Unveiling purple hues as deep as the Pope’s robe, this elegant wine echoes its lofty mountain origins with aromas of black cherry, crème de cassis, and honeysuckle as well as whiffs of dried cranberry, cigar box, campfire smoke, and herbs de Provence. The latter resonates on the palate with forward flavors of unctuous blackberry jam and a lingering finish of rich dark fruit and creamy toasted oak. With mature tannins, a hint of bright acidity, and a very plush mouthfeel, it will reward after 5–7 years of patient cellaring.
Clear Lake, the largest fresh-water lake within California, creates a specialized “lake effect” by mitigating temperature extremes. The Red Hills district is situated at the foot of the dormant volcano Mount Konocti and entirely within Lake County’s Clear Lake AVA.
The region is warmer and less foggy during the growing season than either Sonoma or Napa because those neighboring counties lie closer to the coast. Lake County also has the cleanest air in the state, and the unrestricted sunlight maximizes vine potential.
Grapes were harvested from Amber Knolls Vineyard where the textbook conditions of 2,200-foot elevations, signature red volcanic soils, and a warm dry climate were matched with Malbec Clone 4 on 110R rootstock in 2001. This 19-acre “all star” planting produces small early-maturing vines that transform stress resulting from minimal irrigation into small berries and loose clusters with favorable high skin-to-juice ratios and advanced flavor development.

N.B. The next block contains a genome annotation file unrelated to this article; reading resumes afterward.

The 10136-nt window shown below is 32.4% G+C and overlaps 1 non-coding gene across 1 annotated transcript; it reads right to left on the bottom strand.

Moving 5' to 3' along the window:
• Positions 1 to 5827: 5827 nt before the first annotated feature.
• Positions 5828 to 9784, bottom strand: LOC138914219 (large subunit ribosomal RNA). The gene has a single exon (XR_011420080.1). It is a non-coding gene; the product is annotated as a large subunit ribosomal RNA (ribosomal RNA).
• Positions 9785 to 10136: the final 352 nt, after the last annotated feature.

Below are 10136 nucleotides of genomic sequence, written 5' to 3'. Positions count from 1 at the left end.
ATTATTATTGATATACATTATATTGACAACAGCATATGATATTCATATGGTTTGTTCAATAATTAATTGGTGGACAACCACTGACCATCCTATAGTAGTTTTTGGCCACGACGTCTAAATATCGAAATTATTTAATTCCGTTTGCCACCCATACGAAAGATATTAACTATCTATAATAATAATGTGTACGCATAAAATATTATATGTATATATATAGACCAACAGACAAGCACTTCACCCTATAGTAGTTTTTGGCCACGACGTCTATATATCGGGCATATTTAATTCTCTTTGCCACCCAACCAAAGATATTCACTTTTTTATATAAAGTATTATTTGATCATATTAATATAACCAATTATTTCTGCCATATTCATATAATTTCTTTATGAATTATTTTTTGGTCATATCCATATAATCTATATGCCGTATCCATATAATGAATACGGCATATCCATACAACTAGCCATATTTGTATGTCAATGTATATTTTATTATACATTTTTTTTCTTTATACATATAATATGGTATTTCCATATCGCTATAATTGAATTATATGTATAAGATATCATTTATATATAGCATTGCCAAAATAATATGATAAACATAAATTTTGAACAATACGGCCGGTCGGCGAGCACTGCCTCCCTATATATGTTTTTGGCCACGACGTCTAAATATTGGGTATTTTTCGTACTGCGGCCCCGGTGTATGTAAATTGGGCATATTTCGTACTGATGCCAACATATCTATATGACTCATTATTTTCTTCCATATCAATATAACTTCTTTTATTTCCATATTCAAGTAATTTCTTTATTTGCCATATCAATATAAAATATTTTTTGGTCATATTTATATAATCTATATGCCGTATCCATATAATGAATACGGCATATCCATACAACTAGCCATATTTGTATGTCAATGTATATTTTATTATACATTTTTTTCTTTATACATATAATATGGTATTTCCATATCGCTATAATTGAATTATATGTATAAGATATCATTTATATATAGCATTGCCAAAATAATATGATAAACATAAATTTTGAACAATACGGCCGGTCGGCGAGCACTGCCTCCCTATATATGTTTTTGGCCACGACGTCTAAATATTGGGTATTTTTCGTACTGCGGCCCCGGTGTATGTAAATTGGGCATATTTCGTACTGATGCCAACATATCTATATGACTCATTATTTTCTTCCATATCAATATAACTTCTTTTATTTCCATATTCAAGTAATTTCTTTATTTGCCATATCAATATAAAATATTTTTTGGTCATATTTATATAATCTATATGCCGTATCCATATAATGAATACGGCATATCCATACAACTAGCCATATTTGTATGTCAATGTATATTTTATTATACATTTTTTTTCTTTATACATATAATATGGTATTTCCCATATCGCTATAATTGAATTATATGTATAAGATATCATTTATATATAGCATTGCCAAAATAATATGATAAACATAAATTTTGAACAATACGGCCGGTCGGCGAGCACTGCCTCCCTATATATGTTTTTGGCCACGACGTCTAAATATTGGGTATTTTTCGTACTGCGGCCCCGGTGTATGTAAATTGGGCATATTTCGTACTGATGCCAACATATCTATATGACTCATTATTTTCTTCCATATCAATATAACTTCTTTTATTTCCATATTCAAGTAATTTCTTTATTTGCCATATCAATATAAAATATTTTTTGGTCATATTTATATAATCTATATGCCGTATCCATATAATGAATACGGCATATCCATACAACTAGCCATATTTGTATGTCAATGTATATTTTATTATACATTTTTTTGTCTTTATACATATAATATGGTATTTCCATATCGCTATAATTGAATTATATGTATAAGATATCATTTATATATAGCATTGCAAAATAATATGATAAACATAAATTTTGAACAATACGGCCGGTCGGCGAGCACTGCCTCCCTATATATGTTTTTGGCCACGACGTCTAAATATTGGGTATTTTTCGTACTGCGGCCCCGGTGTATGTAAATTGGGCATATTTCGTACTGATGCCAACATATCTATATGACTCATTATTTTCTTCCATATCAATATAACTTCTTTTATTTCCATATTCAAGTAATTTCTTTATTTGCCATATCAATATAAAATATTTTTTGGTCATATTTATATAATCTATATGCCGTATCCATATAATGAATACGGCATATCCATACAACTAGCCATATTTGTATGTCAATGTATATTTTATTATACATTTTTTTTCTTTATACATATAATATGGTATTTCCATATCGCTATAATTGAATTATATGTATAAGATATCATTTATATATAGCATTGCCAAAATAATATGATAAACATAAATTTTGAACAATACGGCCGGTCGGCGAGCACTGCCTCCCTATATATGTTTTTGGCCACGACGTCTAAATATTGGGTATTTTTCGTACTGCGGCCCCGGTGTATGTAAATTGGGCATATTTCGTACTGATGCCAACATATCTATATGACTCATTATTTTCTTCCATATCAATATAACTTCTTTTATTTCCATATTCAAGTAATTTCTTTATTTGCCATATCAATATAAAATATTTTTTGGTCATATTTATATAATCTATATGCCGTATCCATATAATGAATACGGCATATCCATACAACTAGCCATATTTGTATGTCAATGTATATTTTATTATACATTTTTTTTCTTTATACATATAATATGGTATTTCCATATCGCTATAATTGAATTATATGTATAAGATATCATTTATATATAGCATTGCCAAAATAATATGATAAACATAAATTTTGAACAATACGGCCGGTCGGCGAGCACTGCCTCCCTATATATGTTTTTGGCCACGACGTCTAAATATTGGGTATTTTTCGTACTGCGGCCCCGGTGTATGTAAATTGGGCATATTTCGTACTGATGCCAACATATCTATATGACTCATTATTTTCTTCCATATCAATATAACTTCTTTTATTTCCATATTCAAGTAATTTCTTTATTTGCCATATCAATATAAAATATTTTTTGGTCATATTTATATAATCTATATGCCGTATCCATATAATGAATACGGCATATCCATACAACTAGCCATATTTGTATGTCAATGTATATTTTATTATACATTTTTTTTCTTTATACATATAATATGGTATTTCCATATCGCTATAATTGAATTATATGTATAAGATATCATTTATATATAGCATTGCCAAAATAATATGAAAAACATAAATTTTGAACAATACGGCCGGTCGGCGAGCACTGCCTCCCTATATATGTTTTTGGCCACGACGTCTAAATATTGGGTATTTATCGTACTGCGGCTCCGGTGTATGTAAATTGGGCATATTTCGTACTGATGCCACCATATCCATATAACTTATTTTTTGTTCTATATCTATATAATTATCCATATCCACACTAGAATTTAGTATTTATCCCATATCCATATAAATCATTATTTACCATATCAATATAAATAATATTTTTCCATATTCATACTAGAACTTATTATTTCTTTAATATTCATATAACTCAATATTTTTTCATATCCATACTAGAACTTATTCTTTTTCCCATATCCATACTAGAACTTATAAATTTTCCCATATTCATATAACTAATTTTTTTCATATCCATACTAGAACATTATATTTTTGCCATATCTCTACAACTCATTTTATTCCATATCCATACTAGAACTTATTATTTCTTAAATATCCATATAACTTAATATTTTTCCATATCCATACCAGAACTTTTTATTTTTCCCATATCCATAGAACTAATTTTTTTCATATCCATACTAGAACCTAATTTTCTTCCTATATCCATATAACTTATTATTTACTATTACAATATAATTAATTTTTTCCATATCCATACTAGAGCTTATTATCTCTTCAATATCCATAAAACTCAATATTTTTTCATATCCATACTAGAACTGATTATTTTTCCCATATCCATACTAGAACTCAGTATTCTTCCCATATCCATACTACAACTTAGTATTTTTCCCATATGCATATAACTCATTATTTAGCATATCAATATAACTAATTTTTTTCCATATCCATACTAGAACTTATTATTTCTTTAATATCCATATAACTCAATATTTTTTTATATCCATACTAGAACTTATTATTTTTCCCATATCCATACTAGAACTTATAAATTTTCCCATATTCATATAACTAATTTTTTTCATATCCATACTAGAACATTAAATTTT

Grapes were contracted by-the-acre versus by-the-ton, allowing Winemaker George Troquato the option of cluster-thinning down to two tons per acre from the projected five for a full expression of fruit.
Sporadic rain fell in early 2009 with 50% of seasonal totals occurring in March. It was the third consecutive drought year and temperatures were slightly below average. Budbreak was delayed until mid-March while April brought successful bloom and fruit set. April, May and early June showed foggy mornings and below average temperatures, but the latter reached triple digits in mid-June. The heat pike launched a repeating cycle of two scorching weeks followed by 7–10 cool days through most of July, August and September. Seasonable cool mornings and warm days returned in late September, but the remnants of a Japanese typhoon brought 3–4 inches of rain to some vineyards! We harvested most of our fruit before the storm, and were quite pleased with the results: small berries with good skin color that translates to dark, rich wines.